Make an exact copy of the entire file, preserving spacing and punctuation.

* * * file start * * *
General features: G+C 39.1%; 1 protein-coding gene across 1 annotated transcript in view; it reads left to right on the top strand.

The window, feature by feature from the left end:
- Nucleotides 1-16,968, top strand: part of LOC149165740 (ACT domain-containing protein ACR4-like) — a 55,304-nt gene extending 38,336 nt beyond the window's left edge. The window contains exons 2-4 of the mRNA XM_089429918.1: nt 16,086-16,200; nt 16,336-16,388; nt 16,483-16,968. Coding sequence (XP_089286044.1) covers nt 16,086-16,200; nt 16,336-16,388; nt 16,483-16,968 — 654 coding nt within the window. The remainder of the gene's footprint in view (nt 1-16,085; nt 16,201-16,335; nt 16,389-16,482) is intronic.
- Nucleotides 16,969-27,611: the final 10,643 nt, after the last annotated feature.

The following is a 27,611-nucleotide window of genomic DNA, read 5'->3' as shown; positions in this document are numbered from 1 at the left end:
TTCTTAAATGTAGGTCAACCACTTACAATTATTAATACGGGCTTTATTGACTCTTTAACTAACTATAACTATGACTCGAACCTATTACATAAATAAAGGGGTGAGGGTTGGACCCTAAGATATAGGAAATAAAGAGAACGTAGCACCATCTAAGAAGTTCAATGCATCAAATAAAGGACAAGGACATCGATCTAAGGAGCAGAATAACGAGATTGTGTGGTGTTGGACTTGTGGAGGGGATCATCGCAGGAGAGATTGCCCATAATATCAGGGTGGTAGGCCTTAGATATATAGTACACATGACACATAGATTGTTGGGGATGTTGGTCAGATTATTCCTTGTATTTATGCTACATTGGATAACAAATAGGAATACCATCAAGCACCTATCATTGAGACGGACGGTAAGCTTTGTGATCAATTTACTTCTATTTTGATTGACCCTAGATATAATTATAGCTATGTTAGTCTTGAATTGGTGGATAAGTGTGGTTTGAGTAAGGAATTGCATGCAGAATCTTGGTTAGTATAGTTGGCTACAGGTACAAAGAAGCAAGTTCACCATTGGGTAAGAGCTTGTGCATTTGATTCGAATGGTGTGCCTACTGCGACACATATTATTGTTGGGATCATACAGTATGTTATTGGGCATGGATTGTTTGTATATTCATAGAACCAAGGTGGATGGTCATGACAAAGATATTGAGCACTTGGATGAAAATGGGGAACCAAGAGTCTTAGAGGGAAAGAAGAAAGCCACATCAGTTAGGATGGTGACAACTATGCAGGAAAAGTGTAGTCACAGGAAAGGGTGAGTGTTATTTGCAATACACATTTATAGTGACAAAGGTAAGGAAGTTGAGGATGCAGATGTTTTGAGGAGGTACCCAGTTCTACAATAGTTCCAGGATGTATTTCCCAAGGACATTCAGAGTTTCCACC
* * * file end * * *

General features: G+C 39.1%; 1 protein-coding gene across 1 annotated transcript in view; it reads left to right on the top strand.

The window, feature by feature from the left end:
- Nucleotides 1-16,968, top strand: part of LOC149165740 (ACT domain-containing protein ACR4-like) — a 55,304-nt gene extending 38,336 nt beyond the window's left edge. The window contains exons 2-4 of the mRNA XM_089429918.1: nt 16,086-16,200; nt 16,336-16,388; nt 16,483-16,968. Coding sequence (XP_089286044.1) covers nt 16,086-16,200; nt 16,336-16,388; nt 16,483-16,968 — 654 coding nt within the window. The remainder of the gene's footprint in view (nt 1-16,085; nt 16,201-16,335; nt 16,389-16,482) is intronic.
- Nucleotides 16,969-27,611: the final 10,643 nt, after the last annotated feature.

The following is a 27,611-nucleotide window of genomic DNA, read 5'->3' as shown; positions in this document are numbered from 1 at the left end:
TTCTTAAATGTAGGTCAACCACTTACAATTATTAATACGGGCTTTATTGACTCTTTAACTAACTATAACTATGACTCGAACCTATTACATAAATAAAGGGGTGAGGGTTGGACCCTAAGATATAGGAAATAAAGAGAACGTAGCACCATCTAAGAAGTTCAATGCATCAAATAAAGGACAAGGACATCGATCTAAGGAGCAGAATAACGAGATTGTGTGGTGTTGGACTTGTGGAGGGGATCATCGCAGGAGAGATTGCCCATAATATCAGGGTGGTAGGCCTTAGATATATAGTACACATGACACATAGATTGTTGGGGATGTTGGTCAGATTATTCCTTGTATTTATGCTACATTGGATAACAAATAGGAATACCATCAAGCACCTATCATTGAGACGGACGGTAAGCTTTGTGATCAATTTACTTCTATTTTGATTGACCCTAGATATAATTATAGCTATGTTAGTCTTGAATTGGTGGATAAGTGTGGTTTGAGTAAGGAATTGCATGCAGAATCTTGGTTAGTATAGTTGGCTACAGGTACAAAGAAGCAAGTTCACCATTGGGTAAGAGCTTGTGCATTTGATTCGAATGGTGTGCCTACTGCGACACATATTATTGTTGGGATCATACAGTATGTTATTGGGCATGGATTGTTTGTATATTCATAGAACCAAGGTGGATGGTCATGACAAAGATATTGAGCACTTGGATGAAAATGGGGAACCAAGAGTCTTAGAGGGAAAGAAGAAAGCCACATCAGTTAGGATGGTGACAACTATGCAGGAAAAGTGTAGTCACAGGAAAGGGTGAGTGTTATTTGCAATACACATTTATAGTGACAAAGGTAAGGAAGTTGAGGATGCAGATGTTTTGAGGAGGTACCCAGTTCTACAATAGTTCCAGGATGTATTTCCCAAGGACATTCAGAGTTTCCACC